4. The Complaint's third count alleges that Defendants falsely represented to consumers that they would "obtain refinancing for consumers' mortgage loans for an up-front flat fee of [nine-hundred and ninety five dollars]." Id. ¶ 39. These misrepresentations, like the first two categories of alleged misrepresentations, were made in Defendants' advertising, marketing, promotional, and other materials that offered for sale, or actually consummated the sale of, mortgage loan refinancing services. Id.
5. The Court's order on the motions for summary judgment concluded that the undisputed facts established liability as to IGS on all three counts. See Docket 105 at 9:27-12:10. The Order also concluded that the undisputed facts established Zamani's liability on the third claim for misrepresentations made in connection with the sale, or offering for sale, or mortgage loan refinancing services. Id. at 12:11-13:3. The remaining disputed issues to be resolved at trial were
(1) Zamani's liability on the Complaint's first two counts; (2) the remedies, including injunctive, restitutionary, and equitable relief that should flow from Defendants' conduct. See id. at 13:15-15:14.
III. FINDINGS OF FACT
1. Zamani is the founder and Chief Executive Officer of IGS, a California corporation. Like IGS, Zamani is a resident of California. See Stipulated Fact Nos. 1-7, Proposed Pre-Trial Conference Order (Docket 96-1), at 3-4.
2. Between 2008 and 2009 IGS advertised its services to mortgagees whose loans were subject to high interest rates. Between November 1, 2008 and early February 2009, IGS offered a service named "Hope to Homeowners" pursuant to the Economic Stabilization Act of 2008 (the "Act"). The Act authorized the Federal Housing Authority (FHA) to guarantee certain classes of home loans that lenders refinanced in order to relieve borrowers burdened by high interest rates. The government program was called "Hope for Homeowners"; it insured refinanced loans that satisfied the following conditions among others: (a) the principal balance could not exceed ninety percent of the home's value; (b) the refinanced loan amount could not exceed $550,440; (c) the Federal Housing Authority would be entitled to a share of any equity eventually realized in the subject property. See Bush Administration Launches "Hope for Homeowners" Program to Help More Struggling Families Keep Their Homes (Exhibit A to Trial Ex. 444).
3. IGS marketed the Hope to Homeowners service as an off-shoot of the program sponsored by the federal government. It paid a prominent Southern California radio station to advertise Hope to Homeowners as "the only program available that can reduce your principal balance, and for some, up to 50 percent." Trial Ex. 162A; see also Trial Ex. 163A (similar advertisements). The advertisements for the Hope to Homeowners program were created on November 4, 2008, December 11, 2008, and December 12, 2008, and aired thereafter. Id. Early advertisements aired in November 2008 purported to describe the government program and instructed interested consumers to call IGS' toll free number. See, e.g., id. at 3. Radio station employees reminded each other that, at least one version of the advertisement, "[Zamani] would like to leave his company name out and just focus on the program." Id. at 7. Given the near identity between the name of the government program ("Hope for Homeowners") and the product marketed by IGS ("Hope to Homeowners"), the Court finds that IGS was intentionally trying to confuse consumers into believing that the radio advertisements were sponsored by the federal government when, in fact, they were not. See id.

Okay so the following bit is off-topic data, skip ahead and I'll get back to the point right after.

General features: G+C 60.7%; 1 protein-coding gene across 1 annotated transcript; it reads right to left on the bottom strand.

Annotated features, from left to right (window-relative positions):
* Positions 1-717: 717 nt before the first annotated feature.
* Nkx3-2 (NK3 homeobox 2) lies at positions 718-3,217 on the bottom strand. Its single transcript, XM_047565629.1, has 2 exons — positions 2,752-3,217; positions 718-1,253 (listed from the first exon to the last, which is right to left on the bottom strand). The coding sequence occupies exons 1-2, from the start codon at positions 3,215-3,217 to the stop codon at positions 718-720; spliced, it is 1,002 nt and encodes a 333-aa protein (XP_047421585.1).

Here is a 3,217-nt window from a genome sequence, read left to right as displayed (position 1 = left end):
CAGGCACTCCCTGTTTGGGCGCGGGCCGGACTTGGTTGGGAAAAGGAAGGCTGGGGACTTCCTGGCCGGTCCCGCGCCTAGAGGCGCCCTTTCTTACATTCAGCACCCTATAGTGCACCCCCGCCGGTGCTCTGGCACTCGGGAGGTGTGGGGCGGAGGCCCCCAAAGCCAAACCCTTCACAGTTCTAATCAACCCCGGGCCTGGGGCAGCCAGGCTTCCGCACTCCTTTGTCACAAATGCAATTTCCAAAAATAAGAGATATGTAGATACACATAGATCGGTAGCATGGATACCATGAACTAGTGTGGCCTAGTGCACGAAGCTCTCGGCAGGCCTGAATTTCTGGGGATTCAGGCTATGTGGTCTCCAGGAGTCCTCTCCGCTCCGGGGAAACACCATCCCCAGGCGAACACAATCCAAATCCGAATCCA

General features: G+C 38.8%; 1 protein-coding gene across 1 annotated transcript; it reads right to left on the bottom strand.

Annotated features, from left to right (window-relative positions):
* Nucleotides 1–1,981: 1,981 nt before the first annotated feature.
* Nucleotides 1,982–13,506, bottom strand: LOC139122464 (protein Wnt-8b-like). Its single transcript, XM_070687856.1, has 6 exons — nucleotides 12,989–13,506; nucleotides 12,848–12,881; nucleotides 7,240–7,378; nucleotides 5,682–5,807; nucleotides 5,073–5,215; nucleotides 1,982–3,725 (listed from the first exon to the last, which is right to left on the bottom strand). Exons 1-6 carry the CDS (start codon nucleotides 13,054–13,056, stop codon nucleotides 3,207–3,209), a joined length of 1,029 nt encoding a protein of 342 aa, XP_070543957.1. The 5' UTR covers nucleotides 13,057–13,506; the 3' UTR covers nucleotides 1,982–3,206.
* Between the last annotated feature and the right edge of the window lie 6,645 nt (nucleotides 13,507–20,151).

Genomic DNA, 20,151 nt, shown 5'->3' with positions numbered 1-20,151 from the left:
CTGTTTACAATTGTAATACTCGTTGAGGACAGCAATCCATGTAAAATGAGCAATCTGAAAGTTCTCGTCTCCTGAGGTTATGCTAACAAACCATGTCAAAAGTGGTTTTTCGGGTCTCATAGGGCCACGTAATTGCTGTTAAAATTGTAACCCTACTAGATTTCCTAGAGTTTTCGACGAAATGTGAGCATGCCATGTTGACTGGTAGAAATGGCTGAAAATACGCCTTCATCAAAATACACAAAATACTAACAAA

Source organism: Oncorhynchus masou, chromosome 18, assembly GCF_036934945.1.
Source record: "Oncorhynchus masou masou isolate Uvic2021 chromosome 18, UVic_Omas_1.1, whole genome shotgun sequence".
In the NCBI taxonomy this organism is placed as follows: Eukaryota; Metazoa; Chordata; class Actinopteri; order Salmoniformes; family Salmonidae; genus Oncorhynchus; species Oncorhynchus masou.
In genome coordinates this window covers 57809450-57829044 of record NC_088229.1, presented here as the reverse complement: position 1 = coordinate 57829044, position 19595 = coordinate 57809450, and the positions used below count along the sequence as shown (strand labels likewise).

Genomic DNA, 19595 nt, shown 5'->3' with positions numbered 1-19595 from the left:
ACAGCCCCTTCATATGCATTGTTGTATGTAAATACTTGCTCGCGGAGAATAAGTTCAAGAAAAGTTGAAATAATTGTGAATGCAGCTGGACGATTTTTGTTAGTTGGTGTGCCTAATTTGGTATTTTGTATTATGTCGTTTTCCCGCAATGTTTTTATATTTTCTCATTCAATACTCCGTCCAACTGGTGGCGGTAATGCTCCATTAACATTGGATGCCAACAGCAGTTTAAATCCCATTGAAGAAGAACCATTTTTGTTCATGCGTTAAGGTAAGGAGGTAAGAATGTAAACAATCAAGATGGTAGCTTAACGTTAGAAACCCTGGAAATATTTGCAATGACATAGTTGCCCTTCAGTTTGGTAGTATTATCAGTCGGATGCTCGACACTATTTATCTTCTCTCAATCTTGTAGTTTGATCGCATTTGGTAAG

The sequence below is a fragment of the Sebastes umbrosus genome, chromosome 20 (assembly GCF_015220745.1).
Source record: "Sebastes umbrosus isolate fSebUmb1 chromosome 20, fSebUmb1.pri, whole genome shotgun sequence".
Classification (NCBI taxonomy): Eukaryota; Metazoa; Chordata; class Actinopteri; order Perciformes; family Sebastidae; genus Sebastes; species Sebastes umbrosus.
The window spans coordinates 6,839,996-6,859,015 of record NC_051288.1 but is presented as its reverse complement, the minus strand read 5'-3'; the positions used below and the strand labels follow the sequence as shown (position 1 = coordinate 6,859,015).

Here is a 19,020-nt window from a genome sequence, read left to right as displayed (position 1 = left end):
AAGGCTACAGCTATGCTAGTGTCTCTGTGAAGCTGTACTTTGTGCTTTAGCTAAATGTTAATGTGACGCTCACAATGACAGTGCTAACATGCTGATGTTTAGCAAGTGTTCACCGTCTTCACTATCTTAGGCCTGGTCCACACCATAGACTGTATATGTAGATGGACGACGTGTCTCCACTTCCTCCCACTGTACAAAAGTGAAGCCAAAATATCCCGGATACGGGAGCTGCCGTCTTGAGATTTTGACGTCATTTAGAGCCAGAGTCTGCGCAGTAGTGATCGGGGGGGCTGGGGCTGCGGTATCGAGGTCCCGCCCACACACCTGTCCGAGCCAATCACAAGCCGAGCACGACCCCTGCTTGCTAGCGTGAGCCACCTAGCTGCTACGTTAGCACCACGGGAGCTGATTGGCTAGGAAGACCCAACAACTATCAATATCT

4. In December 2008, IGS altered the text of its radio advertisements slightly. Each advertisement now included a statement that "no mortgage modification company or law firm can guarantee a reduction in your principal loan balance, period!" Id. at 1. That statement immediately followed the claim that "this is the only program available that can reduce your principal balance." See id.
5. Potential customers called an IGS hotline monitored by sales representatives. These sales representatives generally gathered identifying financial information and purported to express an opinion about the customers' eligibility for the government-sponsored Hope for Homeowners program. See, e.g., Andrew Carlson Decl. (Trial Ex. 102) ¶ 3. In a pre-printed form, IGS represented to potential customers that IGS would contact each customer's lender and negotiate a loan modification. See, e.g., Hope to Homeowners Fee Acknowledgment, Ex. B to Robert Millspaugh Decl. (Trial Ex. 108).